On the opposition side, Sunni extremists represent a growing obstacle to peace, which is why it is so urgent to launch serious talks now. The best hope for marginalizing these spoilers is to provide the Syrian national opposition, backed by the United States, with a credible path to a share of power through negotiations in Geneva. Extremist spoilers -- and their regional supporters -- would then risk isolating themselves from the entire transition process. Some of them will no doubt take that risk and continue to fight. It will then be up to transitional security forces and U.N. peacekeepers to deal with any rejectionists in the wake of a deal. This is neither an easy prospect nor an impossible one. In any event, it is surely better than the alternative: continued fighting that results in Syria's disintegration and perpetual instability.

With security at the core of an international peace plan, the chances of luring a critical mass of Alawites, Christians, Kurds, Sunnis, and others into a ceasefire, then talks, and then ultimately peaceful interaction, would grow. In fact, multi-sectarian life in Syria has, against all odds, shown a surprising resilience in those areas where security has been restored. Conversely, without the promise of security, there will be no place in a dissolving Syria for minorities on any side, including the overlooked Sunnis who still enjoy economic privileges under Assad or those Alawites who oppose the regime and its brutality.

In short, it is time to revamp the diplomatic effort, putting security first. At this stage in the conflict, it is simply unrealistic to expect the parties to stop fighting and invest in a vague process that does not offer security as its core component. Indeed, with sectarian violence claiming a growing number of lives in Iraq and Lebanon -- two neighbors that already have established constitutions and hold elections -- why would Syrians of any stripe believe that mere talks about power sharing would keep their families safe?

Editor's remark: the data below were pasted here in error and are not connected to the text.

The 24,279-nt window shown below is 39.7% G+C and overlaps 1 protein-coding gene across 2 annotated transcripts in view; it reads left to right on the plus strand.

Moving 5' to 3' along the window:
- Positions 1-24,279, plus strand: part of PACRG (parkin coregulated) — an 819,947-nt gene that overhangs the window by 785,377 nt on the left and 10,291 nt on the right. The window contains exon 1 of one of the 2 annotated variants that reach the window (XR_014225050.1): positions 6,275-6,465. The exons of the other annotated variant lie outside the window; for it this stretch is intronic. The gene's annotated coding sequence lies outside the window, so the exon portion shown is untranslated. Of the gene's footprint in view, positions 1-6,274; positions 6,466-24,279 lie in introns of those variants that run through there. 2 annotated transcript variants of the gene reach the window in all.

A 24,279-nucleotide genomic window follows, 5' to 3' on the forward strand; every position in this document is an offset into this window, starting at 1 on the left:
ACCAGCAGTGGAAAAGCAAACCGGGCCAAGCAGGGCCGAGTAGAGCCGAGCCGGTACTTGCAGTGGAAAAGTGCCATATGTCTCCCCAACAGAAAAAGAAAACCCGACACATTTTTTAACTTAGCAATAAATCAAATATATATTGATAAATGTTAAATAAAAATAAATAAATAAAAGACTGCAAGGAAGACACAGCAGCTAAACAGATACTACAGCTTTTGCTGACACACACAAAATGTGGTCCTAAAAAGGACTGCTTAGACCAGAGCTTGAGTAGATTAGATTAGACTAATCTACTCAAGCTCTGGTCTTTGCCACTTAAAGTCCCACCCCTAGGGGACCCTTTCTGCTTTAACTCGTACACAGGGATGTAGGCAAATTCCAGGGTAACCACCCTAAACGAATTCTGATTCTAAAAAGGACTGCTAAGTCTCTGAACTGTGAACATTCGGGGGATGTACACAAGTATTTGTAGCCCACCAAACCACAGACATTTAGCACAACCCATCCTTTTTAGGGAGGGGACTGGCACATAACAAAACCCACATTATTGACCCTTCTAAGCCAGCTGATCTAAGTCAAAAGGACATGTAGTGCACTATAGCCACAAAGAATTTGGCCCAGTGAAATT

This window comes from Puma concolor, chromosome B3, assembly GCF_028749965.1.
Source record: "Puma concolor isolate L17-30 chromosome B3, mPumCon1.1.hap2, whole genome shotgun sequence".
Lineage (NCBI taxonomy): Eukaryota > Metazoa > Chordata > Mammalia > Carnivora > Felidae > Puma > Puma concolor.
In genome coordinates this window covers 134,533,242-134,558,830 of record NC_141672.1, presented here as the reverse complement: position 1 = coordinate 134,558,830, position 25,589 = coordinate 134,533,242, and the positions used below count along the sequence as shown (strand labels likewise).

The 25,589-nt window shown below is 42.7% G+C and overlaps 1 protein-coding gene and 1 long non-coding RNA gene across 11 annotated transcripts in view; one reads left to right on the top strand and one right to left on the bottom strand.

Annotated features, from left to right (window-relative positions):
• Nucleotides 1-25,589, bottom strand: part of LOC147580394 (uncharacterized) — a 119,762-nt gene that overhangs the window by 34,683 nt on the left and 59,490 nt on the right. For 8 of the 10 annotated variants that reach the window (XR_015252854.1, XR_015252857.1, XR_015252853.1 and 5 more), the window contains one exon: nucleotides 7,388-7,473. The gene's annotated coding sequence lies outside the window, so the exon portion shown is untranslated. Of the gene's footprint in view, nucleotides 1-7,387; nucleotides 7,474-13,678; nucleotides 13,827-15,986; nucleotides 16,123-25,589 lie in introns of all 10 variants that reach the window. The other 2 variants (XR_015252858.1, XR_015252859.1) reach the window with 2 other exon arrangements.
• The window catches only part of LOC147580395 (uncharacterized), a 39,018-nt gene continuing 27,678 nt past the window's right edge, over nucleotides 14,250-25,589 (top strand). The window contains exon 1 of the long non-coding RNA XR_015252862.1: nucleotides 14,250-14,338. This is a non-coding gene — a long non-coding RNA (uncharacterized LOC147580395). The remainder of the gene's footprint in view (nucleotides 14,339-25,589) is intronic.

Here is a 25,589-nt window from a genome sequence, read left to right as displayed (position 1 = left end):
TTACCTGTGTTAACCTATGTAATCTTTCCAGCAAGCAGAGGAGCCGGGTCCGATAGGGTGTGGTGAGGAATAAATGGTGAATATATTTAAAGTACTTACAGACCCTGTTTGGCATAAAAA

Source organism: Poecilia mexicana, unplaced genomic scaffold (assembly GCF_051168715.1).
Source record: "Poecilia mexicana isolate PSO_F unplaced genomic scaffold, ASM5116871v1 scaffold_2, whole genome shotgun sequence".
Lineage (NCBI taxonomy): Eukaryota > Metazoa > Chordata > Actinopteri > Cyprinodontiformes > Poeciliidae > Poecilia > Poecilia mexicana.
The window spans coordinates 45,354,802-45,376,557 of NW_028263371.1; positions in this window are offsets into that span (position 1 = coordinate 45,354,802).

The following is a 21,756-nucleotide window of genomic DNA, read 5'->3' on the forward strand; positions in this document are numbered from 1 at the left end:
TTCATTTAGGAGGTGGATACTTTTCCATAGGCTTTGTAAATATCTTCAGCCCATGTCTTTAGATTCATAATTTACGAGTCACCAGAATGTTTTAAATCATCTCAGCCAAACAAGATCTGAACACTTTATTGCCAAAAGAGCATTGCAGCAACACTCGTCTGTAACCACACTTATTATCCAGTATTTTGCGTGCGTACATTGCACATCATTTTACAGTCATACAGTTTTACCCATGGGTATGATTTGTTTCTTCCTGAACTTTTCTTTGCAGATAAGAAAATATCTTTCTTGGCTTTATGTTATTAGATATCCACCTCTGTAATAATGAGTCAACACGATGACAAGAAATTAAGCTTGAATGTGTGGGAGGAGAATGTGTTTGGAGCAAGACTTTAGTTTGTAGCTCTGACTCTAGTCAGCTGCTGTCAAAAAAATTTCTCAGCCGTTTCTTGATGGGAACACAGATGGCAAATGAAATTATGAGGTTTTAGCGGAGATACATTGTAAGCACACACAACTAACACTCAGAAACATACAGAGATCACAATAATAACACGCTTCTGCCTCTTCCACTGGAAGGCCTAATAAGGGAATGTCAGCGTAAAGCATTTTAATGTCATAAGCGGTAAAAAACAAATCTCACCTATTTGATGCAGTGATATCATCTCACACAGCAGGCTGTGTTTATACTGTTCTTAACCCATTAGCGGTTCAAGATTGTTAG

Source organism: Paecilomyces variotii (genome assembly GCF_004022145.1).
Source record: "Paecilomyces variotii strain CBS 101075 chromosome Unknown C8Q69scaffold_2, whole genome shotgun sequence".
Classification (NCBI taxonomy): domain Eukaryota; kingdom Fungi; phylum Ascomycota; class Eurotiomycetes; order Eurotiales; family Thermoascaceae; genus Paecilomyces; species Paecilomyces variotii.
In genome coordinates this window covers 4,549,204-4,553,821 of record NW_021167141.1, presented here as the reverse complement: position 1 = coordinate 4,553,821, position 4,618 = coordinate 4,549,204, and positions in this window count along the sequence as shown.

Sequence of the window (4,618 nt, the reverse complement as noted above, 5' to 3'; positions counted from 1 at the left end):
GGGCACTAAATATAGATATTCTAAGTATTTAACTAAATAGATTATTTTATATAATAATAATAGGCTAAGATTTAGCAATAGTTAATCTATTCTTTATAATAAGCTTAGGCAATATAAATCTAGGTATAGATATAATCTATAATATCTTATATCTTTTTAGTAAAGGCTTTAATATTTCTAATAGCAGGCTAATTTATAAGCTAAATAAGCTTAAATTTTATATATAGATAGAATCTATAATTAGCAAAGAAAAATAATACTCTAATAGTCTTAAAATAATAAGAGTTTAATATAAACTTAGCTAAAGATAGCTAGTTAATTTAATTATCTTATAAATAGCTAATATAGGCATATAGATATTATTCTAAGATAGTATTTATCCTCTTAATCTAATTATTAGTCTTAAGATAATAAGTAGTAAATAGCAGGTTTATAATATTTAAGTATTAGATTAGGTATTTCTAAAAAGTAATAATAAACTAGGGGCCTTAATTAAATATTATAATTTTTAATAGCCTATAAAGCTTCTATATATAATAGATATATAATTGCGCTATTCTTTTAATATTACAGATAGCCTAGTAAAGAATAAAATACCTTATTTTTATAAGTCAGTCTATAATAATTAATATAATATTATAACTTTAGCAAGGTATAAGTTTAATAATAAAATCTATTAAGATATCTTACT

If the Obama administration really wants to avoid getting embroiled in Syria, it will have to match its limited use of force with unlimited diplomacy, beginning with a serious and specific U.N.-backed peace plan. Now is the time to launch.

MOHAMED ABDULLAH/AFP/Getty Images

Argument

The Court of No Opinion

The bizarre story of how the prosecution in Bo Xilai's show trial won the Weibo news cycle.

For five drama-filled days in August, the provincial capital of Jinan hosted the trial of fallen Chongqing Party boss and political heavyweight Bo Xilai. A former member of the Politburo, China's elite decision-making body, Bo was purged in early 2012 after his right-hand man Wang Lijun fled to the U.S. consulate in Chengdu, bearing evidence that Bo's wife had murdered a British businessman. The trial for bribery, corruption, and abuse of power, which ended on Aug. 26, riveted observers, and not just because Bo's downfall exposed cracks in the Communist Party's unified façade. Bo's charisma and swagger were unique among China's high-level politicians, although few expected that swagger to be on display in the tightly controlled environment of a Chinese courtroom. When details of the trial began to emerge in near-real time on the popular microblogging site Sina Weibo, commentators were stunned to learn that Bo had stayed true to form, cross-examining witnesses and even denying some of the allegations against him.

Online -- where much of modern China's political discourse now resides -- the star of the trial was the Jinan Intermediate People's Court, which burst onto Weibo on Aug. 18 with these staid but potent words: "Announcement: At 8:30 in the morning on August 22, 2013, the Jinan Intermediate People's Court will hear the case of defendant Bo Xilai for bribery, corruption, and abuse of power. So announced."